Decrease Font Size Increase Font Size
Login

Military Photos




Spanish American“Naturally the destination of the expedition had not been made known to the command. So, as we sat in groups under the ship’s awning, or strolled around deck, gazing at the ships ahead and to the rear of us, we were free to suggest ports we might be headed for and to discuss the advantages and defects of each. There were three of these ports that had their champions in this irresponsible discussion; namely, Havana, San Juan, or some other port on Porto Rico, and Santiago. As the fleet only moved from five to seven knots an hour there was ample time for these and endless other discussions concerning our great adventure. For the first day or two there were only four or five gun boats to guard the fleet, and we wondered what would be the result should a daring Spanish torpedo boat charge in on us; but in a day or two other naval crafts joined the convoy and we concluded that an attempt on the fleet might give us some relief from the monotony that was beginning to pall on us. We trusted our convoy. The ALAMO, on which we were billeted, had a number of pontoon boats on deck; therefore we reasoned that we would be among the first to disembark and have a go at the Spaniards. I little dreamed the that these same pontoons were to be used to keep the bare feet of Garcia’s ragged soldiers from getting wet embarking for the battlefield, and that they would be instrumental in my being among the very last to get ashore. On the 15th we turned east through the Nicholas Channel and we knew we were not going to Havana. On the 19th we rounded Cape Maysi, ending all uncertainty as to our destination. On the 20th we arrived in front of Santiago, just two months from the day we left our station. (Fort Reno, Oklahoma) From one of my letters, dated June 20, 8 o’clock, P.M. I take the following: “We are lying in front of Santiago. The Headquarters ship Sehuranca, with General Shafter aboard, visited the American fleet in front of Santiago Bay about 10 o’clock, A.M. to consult with Admiral Sampson, and has not yet returned. In the meantime, the transports have been lying off shore all day rolling about in the heavy swell of the Caribbean sea.” Again on June 21st, “We have done nothing all day but float about in front of Santiago, just within sight of land. You can imagine the growling and complaining and restlessness on board.” Then June 23rd, “Still floundering on the Caribbean swells; never the less, it has been a day of exciting incidents. I went on deck about 5 o’clock A.M. and found we were near land. Between us and the coast were several gunboats and cruisers. We soon reached the general rendezvous and all ships began to move shore – ward toward a small mining village with no harbor, but with a steel dock leading out to ore chutes for loading iron ore into steamers. The name of the village is Daiquiri (pronounced Di – ki – ree).” The disembarkation commenced at once; the men being discharged into ship’s boats, to be towed in strings of half a dozen or so by steam launches. We hoped to be among the first to land, but were disappointed.”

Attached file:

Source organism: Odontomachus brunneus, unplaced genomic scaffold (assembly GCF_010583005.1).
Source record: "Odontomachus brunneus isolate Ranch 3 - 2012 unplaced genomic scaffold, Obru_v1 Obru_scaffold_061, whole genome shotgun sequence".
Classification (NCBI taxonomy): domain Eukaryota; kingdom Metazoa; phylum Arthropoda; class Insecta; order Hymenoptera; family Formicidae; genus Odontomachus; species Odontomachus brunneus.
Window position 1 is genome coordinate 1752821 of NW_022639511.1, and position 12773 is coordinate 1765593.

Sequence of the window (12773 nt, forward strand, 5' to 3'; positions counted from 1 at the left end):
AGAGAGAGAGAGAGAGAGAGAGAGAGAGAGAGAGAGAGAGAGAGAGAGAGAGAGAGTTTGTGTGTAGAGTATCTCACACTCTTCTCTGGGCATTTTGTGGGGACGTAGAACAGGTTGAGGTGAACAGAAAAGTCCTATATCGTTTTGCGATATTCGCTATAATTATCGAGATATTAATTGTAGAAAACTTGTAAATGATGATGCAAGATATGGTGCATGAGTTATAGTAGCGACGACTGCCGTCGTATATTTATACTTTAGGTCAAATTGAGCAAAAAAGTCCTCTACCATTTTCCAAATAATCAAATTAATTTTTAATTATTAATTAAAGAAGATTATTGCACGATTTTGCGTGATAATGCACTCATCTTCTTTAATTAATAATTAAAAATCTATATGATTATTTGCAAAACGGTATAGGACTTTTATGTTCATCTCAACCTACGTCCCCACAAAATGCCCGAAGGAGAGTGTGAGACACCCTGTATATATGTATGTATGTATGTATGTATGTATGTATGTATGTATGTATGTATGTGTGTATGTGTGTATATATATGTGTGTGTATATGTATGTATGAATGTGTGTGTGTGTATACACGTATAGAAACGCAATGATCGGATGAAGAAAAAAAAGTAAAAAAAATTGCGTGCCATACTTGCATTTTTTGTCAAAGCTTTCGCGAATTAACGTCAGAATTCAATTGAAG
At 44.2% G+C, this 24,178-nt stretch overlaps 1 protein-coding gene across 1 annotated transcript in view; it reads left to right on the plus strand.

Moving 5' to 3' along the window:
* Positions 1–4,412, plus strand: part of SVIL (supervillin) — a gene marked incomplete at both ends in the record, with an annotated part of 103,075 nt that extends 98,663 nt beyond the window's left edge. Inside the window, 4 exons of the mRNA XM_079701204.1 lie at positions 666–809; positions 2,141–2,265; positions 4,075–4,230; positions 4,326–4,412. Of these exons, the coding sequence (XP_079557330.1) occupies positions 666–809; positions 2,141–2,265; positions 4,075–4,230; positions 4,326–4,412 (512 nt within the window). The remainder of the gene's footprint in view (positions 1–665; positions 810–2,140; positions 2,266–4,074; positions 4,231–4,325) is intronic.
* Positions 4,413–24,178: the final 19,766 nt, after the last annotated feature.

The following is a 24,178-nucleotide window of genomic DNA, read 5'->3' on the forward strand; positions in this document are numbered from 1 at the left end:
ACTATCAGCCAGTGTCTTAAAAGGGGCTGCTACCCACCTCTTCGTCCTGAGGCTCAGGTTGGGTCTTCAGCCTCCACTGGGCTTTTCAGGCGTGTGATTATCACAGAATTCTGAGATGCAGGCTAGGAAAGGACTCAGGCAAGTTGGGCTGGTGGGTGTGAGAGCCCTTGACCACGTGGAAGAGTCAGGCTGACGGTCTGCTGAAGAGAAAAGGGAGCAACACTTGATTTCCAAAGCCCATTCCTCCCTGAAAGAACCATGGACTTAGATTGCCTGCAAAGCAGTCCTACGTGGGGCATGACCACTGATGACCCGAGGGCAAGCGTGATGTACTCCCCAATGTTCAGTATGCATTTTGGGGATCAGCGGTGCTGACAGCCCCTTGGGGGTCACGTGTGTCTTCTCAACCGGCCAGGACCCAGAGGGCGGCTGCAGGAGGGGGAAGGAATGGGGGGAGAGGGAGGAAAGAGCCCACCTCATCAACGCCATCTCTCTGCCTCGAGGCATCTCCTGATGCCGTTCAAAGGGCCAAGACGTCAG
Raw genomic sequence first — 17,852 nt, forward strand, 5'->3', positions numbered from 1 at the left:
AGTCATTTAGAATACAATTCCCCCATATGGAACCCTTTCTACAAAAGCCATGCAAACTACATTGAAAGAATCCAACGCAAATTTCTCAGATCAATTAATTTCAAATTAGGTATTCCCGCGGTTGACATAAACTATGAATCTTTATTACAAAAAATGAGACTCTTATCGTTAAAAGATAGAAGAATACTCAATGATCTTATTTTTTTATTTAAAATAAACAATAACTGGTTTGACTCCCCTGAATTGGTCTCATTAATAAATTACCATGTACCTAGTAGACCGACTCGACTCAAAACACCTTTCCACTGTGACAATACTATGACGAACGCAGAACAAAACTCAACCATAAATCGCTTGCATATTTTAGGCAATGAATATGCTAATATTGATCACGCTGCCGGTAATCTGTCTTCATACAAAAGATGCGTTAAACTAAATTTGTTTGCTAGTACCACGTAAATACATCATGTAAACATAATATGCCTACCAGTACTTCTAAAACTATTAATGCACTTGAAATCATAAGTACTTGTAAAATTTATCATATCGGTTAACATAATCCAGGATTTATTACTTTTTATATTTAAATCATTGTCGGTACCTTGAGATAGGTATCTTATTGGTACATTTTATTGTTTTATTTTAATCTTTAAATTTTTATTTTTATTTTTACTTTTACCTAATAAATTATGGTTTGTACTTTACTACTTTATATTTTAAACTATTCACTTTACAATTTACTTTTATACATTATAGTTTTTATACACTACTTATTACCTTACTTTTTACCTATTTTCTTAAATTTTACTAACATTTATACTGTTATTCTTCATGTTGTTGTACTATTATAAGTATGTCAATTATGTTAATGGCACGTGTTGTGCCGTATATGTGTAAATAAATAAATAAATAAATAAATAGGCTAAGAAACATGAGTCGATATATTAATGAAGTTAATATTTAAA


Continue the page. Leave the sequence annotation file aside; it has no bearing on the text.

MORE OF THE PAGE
Note: by Lt. Eli Al. Helmick.


Comments

Display Order
Only logged in users are allowed to comment. register/log in
Related Links

Most-read story in Spanish American:
The Rough Riders
Military History
Forum Posts

Military Polls

Will Iraq enter into a civil war once U.S. forces are withdrawn?

[ Results | Polls ]

Votes: 164

This Day in History
1655: Puritans jail Governor Stone after a military victory over Catholic forces in the colony of Maryland.

1804: The Secretary of the Navy approves the first formal uniform of the Marine Corps.

1813: The frigate USS Essex flies the first U.S. flag in battle in the Pacific.

1863: Secretary of War Edwin Stanton presents the first Medals of Honor to six of the surviving members of Andrews Raiders. They are the first Medals of Honor ever presented.

1864: The Battle of Paducah Kentucky takes place.

1865: Confederate General Robert E. Lee makes Fort Stedman his last attack of the war in a desperate attempt to break out of Petersburg, Virginia. The attack failed, and within a week Lee was evacuating his positions around Petersburg.

1865: The Battle of Bluff Spring Florida takes place.

1865: The Battle of Mobile Alabama takes place.

1879: Japan invades the kingdom of Liuqiu (Ryukyu) Islands, formerly a vassal of China.

1895: Italian troops invade Abyssinia (Ethiopia).